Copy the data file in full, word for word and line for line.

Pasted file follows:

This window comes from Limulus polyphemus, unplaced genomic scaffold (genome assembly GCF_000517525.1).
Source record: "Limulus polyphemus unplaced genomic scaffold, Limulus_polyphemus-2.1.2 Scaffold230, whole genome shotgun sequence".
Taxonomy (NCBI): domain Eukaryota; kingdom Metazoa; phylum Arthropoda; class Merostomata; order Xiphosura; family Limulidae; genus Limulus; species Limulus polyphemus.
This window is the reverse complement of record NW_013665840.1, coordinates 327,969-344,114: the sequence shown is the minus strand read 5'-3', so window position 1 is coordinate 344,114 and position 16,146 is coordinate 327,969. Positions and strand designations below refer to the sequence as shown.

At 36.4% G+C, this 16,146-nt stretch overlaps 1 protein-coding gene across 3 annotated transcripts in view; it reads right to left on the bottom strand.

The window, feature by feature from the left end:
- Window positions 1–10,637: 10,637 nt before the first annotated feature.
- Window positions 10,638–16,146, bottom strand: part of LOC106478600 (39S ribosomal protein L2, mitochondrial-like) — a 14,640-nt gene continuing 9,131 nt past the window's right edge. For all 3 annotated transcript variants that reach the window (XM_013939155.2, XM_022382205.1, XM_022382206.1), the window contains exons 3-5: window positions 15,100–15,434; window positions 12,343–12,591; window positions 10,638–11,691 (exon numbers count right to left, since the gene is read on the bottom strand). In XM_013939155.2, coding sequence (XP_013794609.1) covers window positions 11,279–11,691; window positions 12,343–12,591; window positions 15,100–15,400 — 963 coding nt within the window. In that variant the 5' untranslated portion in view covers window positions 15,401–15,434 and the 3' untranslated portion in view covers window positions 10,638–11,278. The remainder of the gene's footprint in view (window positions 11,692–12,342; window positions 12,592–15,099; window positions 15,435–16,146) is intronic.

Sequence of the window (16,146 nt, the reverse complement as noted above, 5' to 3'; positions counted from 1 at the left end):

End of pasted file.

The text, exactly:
This window comes from Limulus polyphemus, unplaced genomic scaffold (genome assembly GCF_000517525.1).
Source record: "Limulus polyphemus unplaced genomic scaffold, Limulus_polyphemus-2.1.2 Scaffold230, whole genome shotgun sequence".
Taxonomy (NCBI): domain Eukaryota; kingdom Metazoa; phylum Arthropoda; class Merostomata; order Xiphosura; family Limulidae; genus Limulus; species Limulus polyphemus.
This window is the reverse complement of record NW_013665840.1, coordinates 327,969-344,114: the sequence shown is the minus strand read 5'-3', so window position 1 is coordinate 344,114 and position 16,146 is coordinate 327,969. Positions and strand designations below refer to the sequence as shown.

At 36.4% G+C, this 16,146-nt stretch overlaps 1 protein-coding gene across 3 annotated transcripts in view; it reads right to left on the bottom strand.

The window, feature by feature from the left end:
- Window positions 1–10,637: 10,637 nt before the first annotated feature.
- Window positions 10,638–16,146, bottom strand: part of LOC106478600 (39S ribosomal protein L2, mitochondrial-like) — a 14,640-nt gene continuing 9,131 nt past the window's right edge. For all 3 annotated transcript variants that reach the window (XM_013939155.2, XM_022382205.1, XM_022382206.1), the window contains exons 3-5: window positions 15,100–15,434; window positions 12,343–12,591; window positions 10,638–11,691 (exon numbers count right to left, since the gene is read on the bottom strand). In XM_013939155.2, coding sequence (XP_013794609.1) covers window positions 11,279–11,691; window positions 12,343–12,591; window positions 15,100–15,400 — 963 coding nt within the window. In that variant the 5' untranslated portion in view covers window positions 15,401–15,434 and the 3' untranslated portion in view covers window positions 10,638–11,278. The remainder of the gene's footprint in view (window positions 11,692–12,342; window positions 12,592–15,099; window positions 15,435–16,146) is intronic.

Sequence of the window (16,146 nt, the reverse complement as noted above, 5' to 3'; positions counted from 1 at the left end):